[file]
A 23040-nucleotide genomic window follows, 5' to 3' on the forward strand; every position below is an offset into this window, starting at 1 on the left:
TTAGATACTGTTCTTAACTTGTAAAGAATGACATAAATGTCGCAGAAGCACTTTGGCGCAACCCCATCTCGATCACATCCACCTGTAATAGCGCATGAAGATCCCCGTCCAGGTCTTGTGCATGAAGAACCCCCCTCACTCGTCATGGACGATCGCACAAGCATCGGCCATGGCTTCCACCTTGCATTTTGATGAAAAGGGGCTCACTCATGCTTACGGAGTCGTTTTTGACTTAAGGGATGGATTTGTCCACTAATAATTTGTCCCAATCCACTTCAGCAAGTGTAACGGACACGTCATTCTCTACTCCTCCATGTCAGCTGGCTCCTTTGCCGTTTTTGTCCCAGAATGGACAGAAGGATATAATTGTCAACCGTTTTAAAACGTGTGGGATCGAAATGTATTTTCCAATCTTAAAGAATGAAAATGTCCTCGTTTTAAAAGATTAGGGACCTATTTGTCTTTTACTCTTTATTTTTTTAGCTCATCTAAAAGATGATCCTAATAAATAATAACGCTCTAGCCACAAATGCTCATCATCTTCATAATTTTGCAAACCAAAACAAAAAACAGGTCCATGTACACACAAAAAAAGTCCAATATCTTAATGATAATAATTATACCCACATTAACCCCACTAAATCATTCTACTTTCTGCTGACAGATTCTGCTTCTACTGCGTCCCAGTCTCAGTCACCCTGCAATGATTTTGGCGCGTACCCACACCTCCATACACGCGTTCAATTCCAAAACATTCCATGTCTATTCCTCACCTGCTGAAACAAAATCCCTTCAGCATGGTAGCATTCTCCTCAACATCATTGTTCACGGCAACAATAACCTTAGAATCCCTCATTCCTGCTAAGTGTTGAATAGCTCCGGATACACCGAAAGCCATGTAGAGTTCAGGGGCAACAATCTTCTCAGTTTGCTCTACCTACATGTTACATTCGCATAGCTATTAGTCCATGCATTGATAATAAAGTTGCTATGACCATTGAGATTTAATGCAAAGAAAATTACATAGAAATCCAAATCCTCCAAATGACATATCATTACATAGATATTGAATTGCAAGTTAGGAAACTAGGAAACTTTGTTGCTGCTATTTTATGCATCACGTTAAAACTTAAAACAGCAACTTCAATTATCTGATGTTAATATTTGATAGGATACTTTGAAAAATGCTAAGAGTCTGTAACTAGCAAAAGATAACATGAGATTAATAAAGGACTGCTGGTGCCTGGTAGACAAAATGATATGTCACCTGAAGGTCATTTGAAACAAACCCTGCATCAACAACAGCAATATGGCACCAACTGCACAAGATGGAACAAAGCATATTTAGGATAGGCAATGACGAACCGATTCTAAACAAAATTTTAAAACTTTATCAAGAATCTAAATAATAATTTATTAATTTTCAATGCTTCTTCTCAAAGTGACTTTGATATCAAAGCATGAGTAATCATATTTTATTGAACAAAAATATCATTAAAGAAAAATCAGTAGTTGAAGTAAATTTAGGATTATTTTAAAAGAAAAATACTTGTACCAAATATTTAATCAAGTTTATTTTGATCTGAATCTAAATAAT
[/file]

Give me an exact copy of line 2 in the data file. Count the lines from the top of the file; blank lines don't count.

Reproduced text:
TTAGATACTGTTCTTAACTTGTAAAGAATGACATAAATGTCGCAGAAGCACTTTGGCGCAACCCCATCTCGATCACATCCACCTGTAATAGCGCATGAAGATCCCCGTCCAGGTCTTGTGCATGAAGAACCCCCCTCACTCGTCATGGACGATCGCACAAGCATCGGCCATGGCTTCCACCTTGCATTTTGATGAAAAGGGGCTCACTCATGCTTACGGAGTCGTTTTTGACTTAAGGGATGGATTTGTCCACTAATAATTTGTCCCAATCCACTTCAGCAAGTGTAACGGACACGTCATTCTCTACTCCTCCATGTCAGCTGGCTCCTTTGCCGTTTTTGTCCCAGAATGGACAGAAGGATATAATTGTCAACCGTTTTAAAACGTGTGGGATCGAAATGTATTTTCCAATCTTAAAGAATGAAAATGTCCTCGTTTTAAAAGATTAGGGACCTATTTGTCTTTTACTCTTTATTTTTTTAGCTCATCTAAAAGATGATCCTAATAAATAATAACGCTCTAGCCACAAATGCTCATCATCTTCATAATTTTGCAAACCAAAACAAAAAACAGGTCCATGTACACACAAAAAAAGTCCAATATCTTAATGATAATAATTATACCCACATTAACCCCACTAAATCATTCTACTTTCTGCTGACAGATTCTGCTTCTACTGCGTCCCAGTCTCAGTCACCCTGCAATGATTTTGGCGCGTACCCACACCTCCATACACGCGTTCAATTCCAAAACATTCCATGTCTATTCCTCACCTGCTGAAACAAAATCCCTTCAGCATGGTAGCATTCTCCTCAACATCATTGTTCACGGCAACAATAACCTTAGAATCCCTCATTCCTGCTAAGTGTTGAATAGCTCCGGATACACCGAAAGCCATGTAGAGTTCAGGGGCAACAATCTTCTCAGTTTGCTCTACCTACATGTTACATTCGCATAGCTATTAGTCCATGCATTGATAATAAAGTTGCTATGACCATTGAGATTTAATGCAAAGAAAATTACATAGAAATCCAAATCCTCCAAATGACATATCATTACATAGATATTGAATTGCAAGTTAGGAAACTAGGAAACTTTGTTGCTGCTATTTTATGCATCACGTTAAAACTTAAAACAGCAACTTCAATTATCTGATGTTAATATTTGATAGGATACTTTGAAAAATGCTAAGAGTCTGTAACTAGCAAAAGATAACATGAGATTAATAAAGGACTGCTGGTGCCTGGTAGACAAAATGATATGTCACCTGAAGGTCATTTGAAACAAACCCTGCATCAACAACAGCAATATGGCACCAACTGCACAAGATGGAACAAAGCATATTTAGGATAGGCAATGACGAACCGATTCTAAACAAAATTTTAAAACTTTATCAAGAATCTAAATAATAATTTATTAATTTTCAATGCTTCTTCTCAAAGTGACTTTGATATCAAAGCATGAGTAATCATATTTTATTGAACAAAAATATCATTAAAGAAAAATCAGTAGTTGAAGTAAATTTAGGATTATTTTAAAAGAAAAATACTTGTACCAAATATTTAATCAAGTTTATTTTGATCTGAATCTAAATAAT